The Media Mirror – Weekend's Russian press review
Moskovskie Novosti’s Editor-in-Chief Vitaly Tretyakov writes: the new Russian government is a government of trust. The people trust it. Vladimir Putin trusts it. The author says, by a minimal personnel shake-up the President has managed to solve all the problems that could have become threatening to the country’s stability during the election year.
The same weekly has a column by political scientist Aleksey Zudin who says the changes in the government were about the reconstruction of priorities. If it has been done correctly, then the Russian government is getting closer to the classical model – strong defence, healthy finance, active social policy.
Moskovskie Novosti also looks at the Iran issue. Iran wants to become nuclear capable, writes Georgy Mirsky. But it is more a matter of status than a real threat to anybody. Iran’s missiles or bombers cannot reach U.S. territory. They can hit Israel, says the author, but in that case over six million Palestinian Muslims will perish too. That is out of the question for Iran, a claimant for leadership in the Islamic world.
An article from Kyrgyzstan says, in case of war the U.S. military base “Manas” makes the Central Asian republic a legitimate target for an attack from Iran. Kyrgyzstan has friendly relations with Iran and doesn’t want to put it in more jeopardy.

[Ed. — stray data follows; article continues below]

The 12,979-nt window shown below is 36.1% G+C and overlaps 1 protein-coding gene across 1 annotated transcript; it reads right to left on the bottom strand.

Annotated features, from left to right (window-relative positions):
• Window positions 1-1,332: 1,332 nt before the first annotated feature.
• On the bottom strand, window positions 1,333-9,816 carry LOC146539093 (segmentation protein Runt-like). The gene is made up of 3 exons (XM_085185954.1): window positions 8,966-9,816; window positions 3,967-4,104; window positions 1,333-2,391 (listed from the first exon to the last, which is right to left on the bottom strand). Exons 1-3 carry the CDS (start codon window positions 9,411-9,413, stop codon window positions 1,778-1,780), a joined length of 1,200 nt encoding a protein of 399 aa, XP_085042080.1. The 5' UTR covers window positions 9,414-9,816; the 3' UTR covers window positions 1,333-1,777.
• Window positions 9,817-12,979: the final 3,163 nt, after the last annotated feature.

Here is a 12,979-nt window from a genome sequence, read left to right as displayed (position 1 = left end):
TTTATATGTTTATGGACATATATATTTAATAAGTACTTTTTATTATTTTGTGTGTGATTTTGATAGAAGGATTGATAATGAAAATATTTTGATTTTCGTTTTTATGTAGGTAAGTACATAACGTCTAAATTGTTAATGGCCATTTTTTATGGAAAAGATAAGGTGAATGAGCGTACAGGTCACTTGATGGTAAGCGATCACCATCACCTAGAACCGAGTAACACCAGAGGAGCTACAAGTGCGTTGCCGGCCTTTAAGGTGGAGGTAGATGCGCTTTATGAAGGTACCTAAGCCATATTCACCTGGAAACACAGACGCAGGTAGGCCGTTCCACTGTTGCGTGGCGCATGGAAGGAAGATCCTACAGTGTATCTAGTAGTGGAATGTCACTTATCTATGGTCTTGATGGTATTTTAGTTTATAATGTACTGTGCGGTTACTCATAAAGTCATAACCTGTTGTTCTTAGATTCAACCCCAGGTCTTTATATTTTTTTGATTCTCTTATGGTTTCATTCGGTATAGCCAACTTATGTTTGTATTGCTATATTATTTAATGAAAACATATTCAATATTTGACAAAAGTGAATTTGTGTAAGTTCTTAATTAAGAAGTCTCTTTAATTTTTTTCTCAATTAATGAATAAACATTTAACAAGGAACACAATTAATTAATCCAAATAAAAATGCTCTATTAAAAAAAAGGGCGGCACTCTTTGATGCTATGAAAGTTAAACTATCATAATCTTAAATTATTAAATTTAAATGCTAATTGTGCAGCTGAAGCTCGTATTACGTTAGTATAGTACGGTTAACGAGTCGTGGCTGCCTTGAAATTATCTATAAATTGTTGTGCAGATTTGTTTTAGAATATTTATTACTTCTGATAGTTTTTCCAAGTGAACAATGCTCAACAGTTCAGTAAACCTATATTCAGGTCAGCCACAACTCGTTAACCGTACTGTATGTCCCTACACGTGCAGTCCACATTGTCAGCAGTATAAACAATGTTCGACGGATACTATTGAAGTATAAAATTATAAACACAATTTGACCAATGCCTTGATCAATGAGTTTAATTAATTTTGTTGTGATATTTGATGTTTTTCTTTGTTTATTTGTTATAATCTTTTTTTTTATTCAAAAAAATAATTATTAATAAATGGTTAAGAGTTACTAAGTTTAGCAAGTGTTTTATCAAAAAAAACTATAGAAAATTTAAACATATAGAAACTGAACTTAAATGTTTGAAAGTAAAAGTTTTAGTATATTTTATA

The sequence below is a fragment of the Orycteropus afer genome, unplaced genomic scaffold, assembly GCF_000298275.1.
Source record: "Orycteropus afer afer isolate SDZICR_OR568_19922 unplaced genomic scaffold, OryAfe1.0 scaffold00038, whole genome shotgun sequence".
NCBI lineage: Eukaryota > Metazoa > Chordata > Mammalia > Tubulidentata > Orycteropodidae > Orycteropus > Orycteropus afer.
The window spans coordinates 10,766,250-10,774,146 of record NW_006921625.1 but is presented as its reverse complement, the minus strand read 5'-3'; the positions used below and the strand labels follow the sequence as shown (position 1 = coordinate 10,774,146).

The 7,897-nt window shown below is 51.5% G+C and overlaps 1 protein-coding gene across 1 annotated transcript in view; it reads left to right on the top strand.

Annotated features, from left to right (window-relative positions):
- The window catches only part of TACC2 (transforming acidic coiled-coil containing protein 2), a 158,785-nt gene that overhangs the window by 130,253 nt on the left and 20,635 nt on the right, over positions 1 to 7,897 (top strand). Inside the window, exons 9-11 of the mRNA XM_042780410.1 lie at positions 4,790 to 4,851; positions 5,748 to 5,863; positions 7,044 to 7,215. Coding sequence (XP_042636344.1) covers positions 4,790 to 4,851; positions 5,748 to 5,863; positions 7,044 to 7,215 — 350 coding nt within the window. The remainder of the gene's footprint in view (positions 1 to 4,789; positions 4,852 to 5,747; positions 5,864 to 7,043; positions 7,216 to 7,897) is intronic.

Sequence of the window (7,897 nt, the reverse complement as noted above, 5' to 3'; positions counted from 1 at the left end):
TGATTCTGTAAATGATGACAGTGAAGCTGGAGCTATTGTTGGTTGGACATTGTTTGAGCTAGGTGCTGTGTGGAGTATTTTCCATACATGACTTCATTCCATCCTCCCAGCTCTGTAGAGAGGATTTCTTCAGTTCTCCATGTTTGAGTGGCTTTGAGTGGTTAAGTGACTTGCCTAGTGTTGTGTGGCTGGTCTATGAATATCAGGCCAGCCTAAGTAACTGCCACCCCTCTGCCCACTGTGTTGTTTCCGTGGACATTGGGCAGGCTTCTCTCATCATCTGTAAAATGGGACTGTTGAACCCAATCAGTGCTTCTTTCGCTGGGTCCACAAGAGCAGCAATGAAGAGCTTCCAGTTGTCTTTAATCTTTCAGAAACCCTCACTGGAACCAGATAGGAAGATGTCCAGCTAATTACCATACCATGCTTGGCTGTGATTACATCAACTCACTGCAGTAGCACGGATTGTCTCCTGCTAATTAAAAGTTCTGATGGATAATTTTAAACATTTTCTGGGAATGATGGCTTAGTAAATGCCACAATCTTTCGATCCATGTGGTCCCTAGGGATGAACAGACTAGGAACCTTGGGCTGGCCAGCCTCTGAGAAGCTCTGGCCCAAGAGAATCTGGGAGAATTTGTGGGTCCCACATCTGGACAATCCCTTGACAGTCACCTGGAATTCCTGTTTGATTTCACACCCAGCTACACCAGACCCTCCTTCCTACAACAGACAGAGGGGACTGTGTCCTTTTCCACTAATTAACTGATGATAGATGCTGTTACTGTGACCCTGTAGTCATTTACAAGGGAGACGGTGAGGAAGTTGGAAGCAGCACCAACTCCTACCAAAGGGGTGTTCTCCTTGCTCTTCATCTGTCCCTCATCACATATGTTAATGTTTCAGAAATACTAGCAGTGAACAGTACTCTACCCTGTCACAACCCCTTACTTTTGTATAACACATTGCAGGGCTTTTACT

Profile magazine’s Chief Editor Mikhail Leontyev writes: from the geopolitical point of view Iran is the main factor of stability in its region. The Islamic revolution is long since over. The potential of Islamic radicalism of Iranians has diminished. .
The same magazine offers a story “The Clash of Civilizations”. The article by the chairman of the Islamic Committee of Russia speaks of 1999 U.S. plans of a simultaneous attack on Iran and Iraq. Today, claims the author, the U.S. is closer than ever to the realisation of its ultimate desire – a strike against Iran.
Ogoniok has a cartoon about ‘a really cool Stalin’. A school textbook, praising Stalin as one of the most capable leaders of the Soviet Union, has been recently published.
Moskovskie Novosti also looks at the situation in Odessa, Ukraine. Police, guarding the newly built monument to the Empress Catherine the Great, had to fend off an attack of armed Ukrainian nationalists led by an Orthodox priest known to be a former Special Forces officer.